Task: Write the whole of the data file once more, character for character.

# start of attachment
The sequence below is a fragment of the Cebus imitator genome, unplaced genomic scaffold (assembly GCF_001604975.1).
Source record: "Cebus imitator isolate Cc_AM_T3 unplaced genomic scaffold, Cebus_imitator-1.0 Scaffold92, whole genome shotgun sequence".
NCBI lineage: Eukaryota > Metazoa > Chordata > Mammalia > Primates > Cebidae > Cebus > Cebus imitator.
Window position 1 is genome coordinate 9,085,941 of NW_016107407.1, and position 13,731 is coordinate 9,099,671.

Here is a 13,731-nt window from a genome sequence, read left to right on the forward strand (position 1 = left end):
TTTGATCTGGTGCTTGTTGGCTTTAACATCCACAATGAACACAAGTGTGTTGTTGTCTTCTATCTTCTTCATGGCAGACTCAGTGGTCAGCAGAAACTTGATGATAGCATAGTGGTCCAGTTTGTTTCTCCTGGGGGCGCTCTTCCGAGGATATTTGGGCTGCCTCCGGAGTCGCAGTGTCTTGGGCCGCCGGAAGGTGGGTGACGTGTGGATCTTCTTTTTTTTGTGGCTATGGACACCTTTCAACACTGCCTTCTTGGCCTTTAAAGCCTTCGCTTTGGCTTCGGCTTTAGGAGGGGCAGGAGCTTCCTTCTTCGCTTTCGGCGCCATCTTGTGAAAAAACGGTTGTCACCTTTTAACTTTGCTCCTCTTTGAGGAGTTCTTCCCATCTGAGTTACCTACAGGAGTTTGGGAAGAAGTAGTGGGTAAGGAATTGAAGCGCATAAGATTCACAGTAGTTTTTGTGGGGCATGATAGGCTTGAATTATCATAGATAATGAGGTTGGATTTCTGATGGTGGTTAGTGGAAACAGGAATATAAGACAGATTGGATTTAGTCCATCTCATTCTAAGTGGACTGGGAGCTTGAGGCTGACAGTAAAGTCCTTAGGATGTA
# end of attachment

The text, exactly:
The sequence below is a fragment of the Cebus imitator genome, unplaced genomic scaffold (assembly GCF_001604975.1).
Source record: "Cebus imitator isolate Cc_AM_T3 unplaced genomic scaffold, Cebus_imitator-1.0 Scaffold92, whole genome shotgun sequence".
NCBI lineage: Eukaryota > Metazoa > Chordata > Mammalia > Primates > Cebidae > Cebus > Cebus imitator.
Window position 1 is genome coordinate 9,085,941 of NW_016107407.1, and position 13,731 is coordinate 9,099,671.

Here is a 13,731-nt window from a genome sequence, read left to right on the forward strand (position 1 = left end):
TTTGATCTGGTGCTTGTTGGCTTTAACATCCACAATGAACACAAGTGTGTTGTTGTCTTCTATCTTCTTCATGGCAGACTCAGTGGTCAGCAGAAACTTGATGATAGCATAGTGGTCCAGTTTGTTTCTCCTGGGGGCGCTCTTCCGAGGATATTTGGGCTGCCTCCGGAGTCGCAGTGTCTTGGGCCGCCGGAAGGTGGGTGACGTGTGGATCTTCTTTTTTTTGTGGCTATGGACACCTTTCAACACTGCCTTCTTGGCCTTTAAAGCCTTCGCTTTGGCTTCGGCTTTAGGAGGGGCAGGAGCTTCCTTCTTCGCTTTCGGCGCCATCTTGTGAAAAAACGGTTGTCACCTTTTAACTTTGCTCCTCTTTGAGGAGTTCTTCCCATCTGAGTTACCTACAGGAGTTTGGGAAGAAGTAGTGGGTAAGGAATTGAAGCGCATAAGATTCACAGTAGTTTTTGTGGGGCATGATAGGCTTGAATTATCATAGATAATGAGGTTGGATTTCTGATGGTGGTTAGTGGAAACAGGAATATAAGACAGATTGGATTTAGTCCATCTCATTCTAAGTGGACTGGGAGCTTGAGGCTGACAGTAAAGTCCTTAGGATGTA